Version control: Our ACLS, PALS & BLS courses follow 2020 American Heart Association Guidelines for CPR and ECC. American Heart Association guidelines are updated every five years. If you are reading this page after December 2025, please contact support@ACLS.net for an update. Version 2021.01.c
One of the crucial components of effective ACLS training is a familiarity with the major algorithms for different patient and/or provider scenarios. As a free resource for our visitors, this page contains links to sample algorithms for the main AHA Advanced Cardiac Life Support cases. See our website terms. Compatible part number: 90-1010.
See our separate pages for BLS Algorithms and PALS algorithms.
This case presents the recommended assessment, intervention, and management options for a patient in respiratory arrest. The patient is unresponsive and unconscious. Respirations are absent or inadequate to maintain effective oxygenation and ventilation. The patient has a pulse. Even though the patient is in respiratory arrest and not in cardiac arrest, the BLS Primary Survey and the ACLS Secondary Survey are used.
For this case, you use the Acute Coronary Syndromes Algorithm to guide the assessment and management of patients with signs and symptoms of acute coronary syndromes. A key focus of the case is the identification and treatment of ST-segment elevation myocardial infarction (STEMI). You use a 12-lead ECG to evaluate the patient's rhythm. You initiate treatment based on your assessment.
This case outlines how to assess and manage a patient with symptomatic bradycardia. The patient has a pulse. One of your tasks is to figure out if the patient's signs and symptoms are caused by the slow heart rate or have an unrelated cause. Another task is to correctly diagnose the presence and type of atrioventricular (AV) block and implement the correct management strategies for AV blocks. You also need to know the techniques and cautions for using transcutaneous pacing.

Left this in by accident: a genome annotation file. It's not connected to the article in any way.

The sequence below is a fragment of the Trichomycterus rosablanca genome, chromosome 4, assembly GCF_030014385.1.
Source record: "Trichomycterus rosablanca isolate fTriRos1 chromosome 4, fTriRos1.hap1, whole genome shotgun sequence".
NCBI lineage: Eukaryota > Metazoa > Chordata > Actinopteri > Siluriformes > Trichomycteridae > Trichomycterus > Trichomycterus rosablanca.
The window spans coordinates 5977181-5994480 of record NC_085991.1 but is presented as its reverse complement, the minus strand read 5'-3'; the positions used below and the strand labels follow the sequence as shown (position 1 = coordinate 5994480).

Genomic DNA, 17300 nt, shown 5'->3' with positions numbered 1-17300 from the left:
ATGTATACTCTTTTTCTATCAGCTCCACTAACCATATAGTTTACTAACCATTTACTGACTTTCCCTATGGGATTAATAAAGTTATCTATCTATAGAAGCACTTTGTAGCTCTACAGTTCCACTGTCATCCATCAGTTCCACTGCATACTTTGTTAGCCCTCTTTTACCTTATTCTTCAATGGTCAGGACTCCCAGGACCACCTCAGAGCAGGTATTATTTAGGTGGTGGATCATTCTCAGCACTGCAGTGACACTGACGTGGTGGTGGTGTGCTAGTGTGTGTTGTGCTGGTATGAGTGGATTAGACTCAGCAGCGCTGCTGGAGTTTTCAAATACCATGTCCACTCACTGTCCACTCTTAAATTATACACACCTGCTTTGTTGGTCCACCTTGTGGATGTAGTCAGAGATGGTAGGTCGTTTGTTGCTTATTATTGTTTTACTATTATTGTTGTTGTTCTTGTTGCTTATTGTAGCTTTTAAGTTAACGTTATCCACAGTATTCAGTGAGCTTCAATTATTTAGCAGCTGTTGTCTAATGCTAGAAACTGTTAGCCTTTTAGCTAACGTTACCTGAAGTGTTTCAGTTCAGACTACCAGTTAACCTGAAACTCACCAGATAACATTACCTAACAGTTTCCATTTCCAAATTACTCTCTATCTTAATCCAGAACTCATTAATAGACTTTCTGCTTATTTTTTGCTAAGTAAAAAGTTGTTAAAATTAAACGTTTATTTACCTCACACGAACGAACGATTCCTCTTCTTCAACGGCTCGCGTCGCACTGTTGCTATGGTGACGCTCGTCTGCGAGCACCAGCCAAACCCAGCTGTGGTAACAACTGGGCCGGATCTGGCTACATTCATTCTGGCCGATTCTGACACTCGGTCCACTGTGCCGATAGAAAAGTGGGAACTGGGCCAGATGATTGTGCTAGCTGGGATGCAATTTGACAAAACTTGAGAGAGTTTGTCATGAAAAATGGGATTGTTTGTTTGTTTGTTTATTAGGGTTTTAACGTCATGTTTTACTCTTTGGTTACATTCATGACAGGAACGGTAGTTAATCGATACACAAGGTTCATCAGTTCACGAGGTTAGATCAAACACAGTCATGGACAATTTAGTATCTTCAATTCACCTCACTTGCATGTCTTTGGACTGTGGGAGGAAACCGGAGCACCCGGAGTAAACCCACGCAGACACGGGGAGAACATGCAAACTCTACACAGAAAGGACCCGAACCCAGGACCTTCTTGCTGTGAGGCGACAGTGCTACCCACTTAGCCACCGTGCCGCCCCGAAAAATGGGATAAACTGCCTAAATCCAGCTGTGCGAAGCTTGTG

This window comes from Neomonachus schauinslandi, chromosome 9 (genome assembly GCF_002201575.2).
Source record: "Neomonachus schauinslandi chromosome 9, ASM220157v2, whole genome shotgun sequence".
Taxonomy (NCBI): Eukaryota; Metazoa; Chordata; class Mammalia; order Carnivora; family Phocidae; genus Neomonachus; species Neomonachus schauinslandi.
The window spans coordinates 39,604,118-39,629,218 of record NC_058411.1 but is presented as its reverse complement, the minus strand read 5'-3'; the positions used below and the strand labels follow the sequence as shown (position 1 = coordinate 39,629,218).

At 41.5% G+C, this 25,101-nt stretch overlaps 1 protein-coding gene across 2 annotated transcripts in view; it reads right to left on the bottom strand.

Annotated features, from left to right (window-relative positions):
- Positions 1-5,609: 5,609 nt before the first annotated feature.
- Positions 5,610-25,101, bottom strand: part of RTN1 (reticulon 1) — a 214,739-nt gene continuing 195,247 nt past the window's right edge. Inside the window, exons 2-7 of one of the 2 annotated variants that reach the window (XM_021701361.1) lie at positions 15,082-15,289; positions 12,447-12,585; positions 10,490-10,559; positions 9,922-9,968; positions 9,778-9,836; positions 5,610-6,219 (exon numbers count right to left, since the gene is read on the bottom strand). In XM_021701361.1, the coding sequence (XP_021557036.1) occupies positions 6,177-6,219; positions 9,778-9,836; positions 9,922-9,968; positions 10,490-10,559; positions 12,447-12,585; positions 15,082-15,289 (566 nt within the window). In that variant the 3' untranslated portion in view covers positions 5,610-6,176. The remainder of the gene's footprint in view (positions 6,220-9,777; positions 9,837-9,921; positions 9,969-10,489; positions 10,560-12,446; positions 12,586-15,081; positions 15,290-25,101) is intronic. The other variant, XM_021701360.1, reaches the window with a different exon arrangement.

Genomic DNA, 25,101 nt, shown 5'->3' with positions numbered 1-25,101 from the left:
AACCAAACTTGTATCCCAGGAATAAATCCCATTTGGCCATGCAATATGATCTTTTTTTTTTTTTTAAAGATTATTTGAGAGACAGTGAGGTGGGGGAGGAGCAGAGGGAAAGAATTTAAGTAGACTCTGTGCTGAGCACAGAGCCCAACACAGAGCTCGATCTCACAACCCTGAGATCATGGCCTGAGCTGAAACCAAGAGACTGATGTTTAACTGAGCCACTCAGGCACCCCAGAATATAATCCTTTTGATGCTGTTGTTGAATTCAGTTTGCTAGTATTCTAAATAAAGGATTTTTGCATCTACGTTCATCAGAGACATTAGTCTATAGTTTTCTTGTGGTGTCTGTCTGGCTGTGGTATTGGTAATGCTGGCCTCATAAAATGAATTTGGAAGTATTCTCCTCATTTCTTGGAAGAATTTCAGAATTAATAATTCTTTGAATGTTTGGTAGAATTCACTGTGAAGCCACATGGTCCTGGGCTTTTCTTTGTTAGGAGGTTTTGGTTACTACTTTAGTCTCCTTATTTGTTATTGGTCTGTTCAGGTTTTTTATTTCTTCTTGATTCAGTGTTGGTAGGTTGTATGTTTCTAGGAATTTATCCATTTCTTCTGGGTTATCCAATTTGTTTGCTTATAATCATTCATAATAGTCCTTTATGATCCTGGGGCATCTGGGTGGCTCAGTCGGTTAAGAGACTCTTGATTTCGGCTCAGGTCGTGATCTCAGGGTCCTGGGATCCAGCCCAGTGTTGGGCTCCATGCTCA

This case presents the assessment and management of a stable patient with a pulse who has a heart rate greater than 100 bpm. Your tasks are to classify the tachycardia as narrow or wide, regular or irregular, and to implement the appropriate interventions from the ACLS Tachycardia Algorithm, including vagal maneuvers and adenosine. Monitor the patient's rhythm and request a cardiac consultation if the patient's rhythm does not convert. If the patient becomes unstable, follow the algorithm for unstable tachycardia. For unstable tachycardia, you evaluate the patient for cardioversion and perform the procedure. Drugs are not used to manage unstable tachycardia.
This case presents how to respond to someone who collapses outside of the hospital setting from either ventricular fibrillation (VF) or ventricular tachycardia (VT). You are alone and must manage the patient by yourself. You do not have the option of ACLS interventions, including advanced airway control and IV medications. You have an automated external defibrillator (AED) with a pocket face mask. The second AED case focuses on the assessment and management of a patient in a witnessed cardiac arrest caused by ventricular fibrillation (VF) or pulseless ventricular tachycardia (VT). The patient did not respond to the first shock. A manual defibrillator is used in this case, and you work with a care team.
This case presents the identification (Cincinnati Prehospital Stroke Scale) and initial management of patients with acute ischemic stroke, a sudden change in neurological function brought on by a change in blood flow to the brain. This case is in scope for ACLS providers and covers fundamental out-of-hospital care, as well as basic aspects of initial in-hospital acute stroke care. This includes out-of-hospital and in-hospital situations, and National Institute of Neurological Disorders and Stroke (NINDS) time goals.
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These algorithms involve ACLS events in in-hospital settings for anesthetic and surgically related pathophysiology. Thank you to Vivek K. Moitra, MD, Andrea Gabrielli, MD, Gerald A. Maccioli, MD, and Michael F. O’Connor for providing this to us. Printed with permission.
Vivek K. Moitra, MD, Andrea Gabrielli, MD, Gerald A. Maccioli, MD, and Michael F. O’Connor, MD. Can J Anaesth. 2012 June; 59(6): 586-603.